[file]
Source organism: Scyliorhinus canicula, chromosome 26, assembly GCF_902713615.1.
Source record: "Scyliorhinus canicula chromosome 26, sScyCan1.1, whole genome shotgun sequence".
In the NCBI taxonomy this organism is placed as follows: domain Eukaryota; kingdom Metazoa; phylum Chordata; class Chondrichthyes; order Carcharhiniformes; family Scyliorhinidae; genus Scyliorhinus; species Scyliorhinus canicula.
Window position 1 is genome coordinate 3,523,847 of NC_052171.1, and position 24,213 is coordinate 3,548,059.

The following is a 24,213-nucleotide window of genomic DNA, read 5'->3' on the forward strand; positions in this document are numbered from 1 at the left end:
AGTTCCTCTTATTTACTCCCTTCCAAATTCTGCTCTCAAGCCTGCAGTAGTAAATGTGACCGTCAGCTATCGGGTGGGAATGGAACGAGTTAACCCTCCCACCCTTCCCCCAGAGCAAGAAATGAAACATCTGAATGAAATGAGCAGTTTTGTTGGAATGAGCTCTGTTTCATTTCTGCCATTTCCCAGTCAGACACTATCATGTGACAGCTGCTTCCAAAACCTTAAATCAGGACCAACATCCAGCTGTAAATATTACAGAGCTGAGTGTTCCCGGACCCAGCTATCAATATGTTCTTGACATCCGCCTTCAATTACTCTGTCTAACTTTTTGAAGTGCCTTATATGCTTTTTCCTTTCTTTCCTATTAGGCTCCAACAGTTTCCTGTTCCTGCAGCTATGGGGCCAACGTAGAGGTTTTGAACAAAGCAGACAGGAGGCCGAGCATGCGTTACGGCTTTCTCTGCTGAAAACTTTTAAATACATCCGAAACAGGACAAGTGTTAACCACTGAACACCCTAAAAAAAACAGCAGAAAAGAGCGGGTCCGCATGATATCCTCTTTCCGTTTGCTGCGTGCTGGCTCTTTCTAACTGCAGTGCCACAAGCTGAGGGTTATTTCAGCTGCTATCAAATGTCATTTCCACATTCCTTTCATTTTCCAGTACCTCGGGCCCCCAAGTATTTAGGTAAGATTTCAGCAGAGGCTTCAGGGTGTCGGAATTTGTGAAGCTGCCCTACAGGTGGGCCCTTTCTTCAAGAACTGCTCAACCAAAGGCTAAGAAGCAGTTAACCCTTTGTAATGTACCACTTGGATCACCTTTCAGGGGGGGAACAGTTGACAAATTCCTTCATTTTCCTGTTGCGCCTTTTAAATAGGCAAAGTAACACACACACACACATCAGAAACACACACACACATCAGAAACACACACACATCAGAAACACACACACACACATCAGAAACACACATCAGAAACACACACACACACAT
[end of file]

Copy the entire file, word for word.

Source organism: Scyliorhinus canicula, chromosome 26, assembly GCF_902713615.1.
Source record: "Scyliorhinus canicula chromosome 26, sScyCan1.1, whole genome shotgun sequence".
In the NCBI taxonomy this organism is placed as follows: domain Eukaryota; kingdom Metazoa; phylum Chordata; class Chondrichthyes; order Carcharhiniformes; family Scyliorhinidae; genus Scyliorhinus; species Scyliorhinus canicula.
Window position 1 is genome coordinate 3,523,847 of NC_052171.1, and position 24,213 is coordinate 3,548,059.

The following is a 24,213-nucleotide window of genomic DNA, read 5'->3' on the forward strand; positions in this document are numbered from 1 at the left end:
AGTTCCTCTTATTTACTCCCTTCCAAATTCTGCTCTCAAGCCTGCAGTAGTAAATGTGACCGTCAGCTATCGGGTGGGAATGGAACGAGTTAACCCTCCCACCCTTCCCCCAGAGCAAGAAATGAAACATCTGAATGAAATGAGCAGTTTTGTTGGAATGAGCTCTGTTTCATTTCTGCCATTTCCCAGTCAGACACTATCATGTGACAGCTGCTTCCAAAACCTTAAATCAGGACCAACATCCAGCTGTAAATATTACAGAGCTGAGTGTTCCCGGACCCAGCTATCAATATGTTCTTGACATCCGCCTTCAATTACTCTGTCTAACTTTTTGAAGTGCCTTATATGCTTTTTCCTTTCTTTCCTATTAGGCTCCAACAGTTTCCTGTTCCTGCAGCTATGGGGCCAACGTAGAGGTTTTGAACAAAGCAGACAGGAGGCCGAGCATGCGTTACGGCTTTCTCTGCTGAAAACTTTTAAATACATCCGAAACAGGACAAGTGTTAACCACTGAACACCCTAAAAAAAACAGCAGAAAAGAGCGGGTCCGCATGATATCCTCTTTCCGTTTGCTGCGTGCTGGCTCTTTCTAACTGCAGTGCCACAAGCTGAGGGTTATTTCAGCTGCTATCAAATGTCATTTCCACATTCCTTTCATTTTCCAGTACCTCGGGCCCCCAAGTATTTAGGTAAGATTTCAGCAGAGGCTTCAGGGTGTCGGAATTTGTGAAGCTGCCCTACAGGTGGGCCCTTTCTTCAAGAACTGCTCAACCAAAGGCTAAGAAGCAGTTAACCCTTTGTAATGTACCACTTGGATCACCTTTCAGGGGGGGAACAGTTGACAAATTCCTTCATTTTCCTGTTGCGCCTTTTAAATAGGCAAAGTAACACACACACACACATCAGAAACACACACACACATCAGAAACACACACACATCAGAAACACACACACACACATCAGAAACACACATCAGAAACACACACACACACAT